I use Canvas, so I set up some outcomes based on each of the hard to assess C’s (excluding Communication). And like I said, I LOVE the Indiana Standards they’re very easy to use!

Then I copy and pasted the outcomes into a google doc with a few simple reflection questions.

So students can go in to the Google Cloud assignment and write about where they feel they are with each of the standards.

Then in SpeedGrader, I mark the level the student thinks they are reaching.

Important to note that these assignments are set at 0. No points are awarded, but perhaps we can have a celebration of achievement around these.

In outcomes, I set it up so Advanced is 3, Intermediate is 2, and Novice is 1 so when I look at student mastery gradebook I can get a pretty, color coded overview of where we think we are with the standards.

These are just test students so I went in and played around with the scoring just to see how this would all look.

I’m excited to pay a little closer attention to the standards this year. However I’ll have to see where we can fit it in, because we want to keep the majority of class, even if it is online, providing input to lead students to language acquisition.

Comparing class texts to make reading assessments

One of the things I LOVE about teaching with comprehensible input (TCI) is that I can start each class with the same prompt (a question, a story script, etc.) and no two classes are the same. We focus on similar language but the additional language we add is unique to each class depending on their interests.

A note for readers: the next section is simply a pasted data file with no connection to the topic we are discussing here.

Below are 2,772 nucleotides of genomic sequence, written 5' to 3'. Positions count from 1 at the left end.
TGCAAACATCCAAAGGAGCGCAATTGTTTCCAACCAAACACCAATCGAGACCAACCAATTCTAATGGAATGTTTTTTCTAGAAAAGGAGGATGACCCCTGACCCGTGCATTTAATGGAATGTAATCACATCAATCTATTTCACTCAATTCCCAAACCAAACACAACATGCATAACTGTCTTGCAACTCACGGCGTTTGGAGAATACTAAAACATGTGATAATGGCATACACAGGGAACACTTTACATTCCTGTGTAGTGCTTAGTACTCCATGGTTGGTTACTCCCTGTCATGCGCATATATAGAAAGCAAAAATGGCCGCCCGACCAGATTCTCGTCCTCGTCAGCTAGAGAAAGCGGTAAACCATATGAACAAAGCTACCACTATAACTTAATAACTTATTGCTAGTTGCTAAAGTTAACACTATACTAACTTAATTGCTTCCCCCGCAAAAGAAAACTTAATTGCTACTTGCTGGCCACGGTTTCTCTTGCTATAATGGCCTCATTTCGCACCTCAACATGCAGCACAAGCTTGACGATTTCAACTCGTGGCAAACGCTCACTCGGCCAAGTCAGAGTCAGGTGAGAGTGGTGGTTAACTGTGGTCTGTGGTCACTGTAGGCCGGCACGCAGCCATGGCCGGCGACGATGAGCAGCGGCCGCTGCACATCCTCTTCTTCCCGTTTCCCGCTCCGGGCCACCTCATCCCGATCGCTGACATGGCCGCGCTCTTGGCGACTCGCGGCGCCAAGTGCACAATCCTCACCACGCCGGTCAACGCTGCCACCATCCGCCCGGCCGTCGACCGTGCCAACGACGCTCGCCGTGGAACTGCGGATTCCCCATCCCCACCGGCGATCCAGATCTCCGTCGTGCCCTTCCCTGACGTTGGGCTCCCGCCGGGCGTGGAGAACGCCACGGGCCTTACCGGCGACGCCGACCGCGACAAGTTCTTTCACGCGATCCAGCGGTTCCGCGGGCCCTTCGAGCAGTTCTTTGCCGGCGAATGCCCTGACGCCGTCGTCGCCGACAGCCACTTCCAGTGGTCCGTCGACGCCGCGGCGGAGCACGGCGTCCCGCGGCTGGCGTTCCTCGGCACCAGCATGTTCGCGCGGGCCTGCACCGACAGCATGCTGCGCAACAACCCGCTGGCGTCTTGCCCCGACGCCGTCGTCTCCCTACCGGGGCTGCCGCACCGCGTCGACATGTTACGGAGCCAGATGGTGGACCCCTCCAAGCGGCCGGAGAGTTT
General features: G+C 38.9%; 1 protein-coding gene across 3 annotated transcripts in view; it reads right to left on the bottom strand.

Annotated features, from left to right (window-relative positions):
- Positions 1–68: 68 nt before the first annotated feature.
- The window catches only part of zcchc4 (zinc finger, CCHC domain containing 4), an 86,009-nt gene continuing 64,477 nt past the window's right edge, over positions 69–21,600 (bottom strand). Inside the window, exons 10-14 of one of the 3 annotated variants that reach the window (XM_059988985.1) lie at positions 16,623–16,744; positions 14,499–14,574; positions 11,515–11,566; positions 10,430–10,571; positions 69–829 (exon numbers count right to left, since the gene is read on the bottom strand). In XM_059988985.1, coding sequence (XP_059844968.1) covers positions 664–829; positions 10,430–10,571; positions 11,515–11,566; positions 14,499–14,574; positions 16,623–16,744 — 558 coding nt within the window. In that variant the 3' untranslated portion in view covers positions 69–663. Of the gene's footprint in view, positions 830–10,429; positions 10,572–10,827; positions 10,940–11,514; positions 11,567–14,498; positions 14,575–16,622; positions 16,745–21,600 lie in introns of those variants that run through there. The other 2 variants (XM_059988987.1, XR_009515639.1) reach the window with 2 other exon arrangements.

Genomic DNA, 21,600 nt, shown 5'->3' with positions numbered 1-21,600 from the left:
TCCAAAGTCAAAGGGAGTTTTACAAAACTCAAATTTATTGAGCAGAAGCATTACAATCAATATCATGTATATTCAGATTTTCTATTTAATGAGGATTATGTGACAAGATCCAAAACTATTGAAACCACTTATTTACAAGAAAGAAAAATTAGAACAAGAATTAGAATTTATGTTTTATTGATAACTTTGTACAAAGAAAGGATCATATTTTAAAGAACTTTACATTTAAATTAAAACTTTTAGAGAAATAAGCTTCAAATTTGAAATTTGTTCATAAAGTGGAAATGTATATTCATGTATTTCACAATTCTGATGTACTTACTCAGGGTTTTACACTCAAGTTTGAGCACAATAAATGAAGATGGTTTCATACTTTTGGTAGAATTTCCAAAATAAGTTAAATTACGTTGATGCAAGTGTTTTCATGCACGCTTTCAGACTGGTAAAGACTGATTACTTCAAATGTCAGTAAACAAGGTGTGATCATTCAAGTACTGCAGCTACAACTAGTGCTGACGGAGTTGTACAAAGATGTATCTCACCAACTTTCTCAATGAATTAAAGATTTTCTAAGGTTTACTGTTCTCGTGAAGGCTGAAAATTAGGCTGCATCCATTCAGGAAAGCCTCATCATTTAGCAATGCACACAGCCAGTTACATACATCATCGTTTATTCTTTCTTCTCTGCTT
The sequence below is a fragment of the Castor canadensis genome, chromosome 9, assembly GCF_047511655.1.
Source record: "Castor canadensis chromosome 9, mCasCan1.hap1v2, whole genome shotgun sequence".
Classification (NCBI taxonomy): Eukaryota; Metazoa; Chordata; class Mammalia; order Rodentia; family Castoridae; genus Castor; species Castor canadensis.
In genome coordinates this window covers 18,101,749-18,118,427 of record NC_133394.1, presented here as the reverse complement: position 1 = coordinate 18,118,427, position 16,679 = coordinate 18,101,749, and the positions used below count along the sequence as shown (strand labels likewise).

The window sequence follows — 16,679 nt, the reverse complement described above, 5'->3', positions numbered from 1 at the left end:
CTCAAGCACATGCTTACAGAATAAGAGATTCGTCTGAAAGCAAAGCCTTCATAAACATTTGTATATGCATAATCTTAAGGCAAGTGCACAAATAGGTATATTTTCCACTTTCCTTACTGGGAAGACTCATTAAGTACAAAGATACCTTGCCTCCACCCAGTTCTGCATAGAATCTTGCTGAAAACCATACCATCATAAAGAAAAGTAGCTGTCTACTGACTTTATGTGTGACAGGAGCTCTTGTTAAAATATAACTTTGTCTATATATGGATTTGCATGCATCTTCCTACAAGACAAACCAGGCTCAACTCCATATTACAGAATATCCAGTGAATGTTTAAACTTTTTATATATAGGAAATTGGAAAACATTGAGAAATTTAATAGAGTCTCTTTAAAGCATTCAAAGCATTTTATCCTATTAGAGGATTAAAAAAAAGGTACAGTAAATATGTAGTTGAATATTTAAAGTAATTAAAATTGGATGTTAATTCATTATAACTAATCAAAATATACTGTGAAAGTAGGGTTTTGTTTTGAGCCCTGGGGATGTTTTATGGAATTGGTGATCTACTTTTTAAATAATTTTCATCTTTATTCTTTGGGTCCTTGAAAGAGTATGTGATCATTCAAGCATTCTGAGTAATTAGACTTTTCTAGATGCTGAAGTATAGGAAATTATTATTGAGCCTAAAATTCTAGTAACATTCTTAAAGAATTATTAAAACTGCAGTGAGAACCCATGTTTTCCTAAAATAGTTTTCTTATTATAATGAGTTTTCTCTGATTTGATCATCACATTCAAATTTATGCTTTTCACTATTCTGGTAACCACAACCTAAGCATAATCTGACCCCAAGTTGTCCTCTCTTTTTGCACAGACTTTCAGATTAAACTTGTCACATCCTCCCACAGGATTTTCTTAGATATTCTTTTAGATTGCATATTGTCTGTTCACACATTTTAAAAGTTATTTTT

For me, a problem that arises is that then not all classes have the same vocabulary, so creating a reading assessment based on what we’ve done in class can be cumbersome. Do I create something unique for each class, or do I try to create something that all classes can use?

I’m a big believer in work smarter not harder. I can do an assessment for each class based on what the class has come up with during write and discuss. In the past, I have even used first period’s class reading as an assessment for second period, and so on. But I’m not sure if that was completely fair, even with glossing words that were unique to each class.

So last night I was thinking about this and came up with a solution, I think.

I usually type (and this year will DEFINITELY type) write and discusses. Which makes it easier for me to do what I’m about to explain.

The first step is do copy your class text and put it into a word list maker:

Do this with each text you create so you have a list of items that appear in your texts.

Then, take two of your lists and shoot them through a list comparison.

When you put your lists in the list comparison tool it creates a new list of common words from the lists.

Then we’re going to use the NEW list generated by the comparison tool and one of the remaining lists from the other texts, and repeat until you get a list of common words from all of your texts.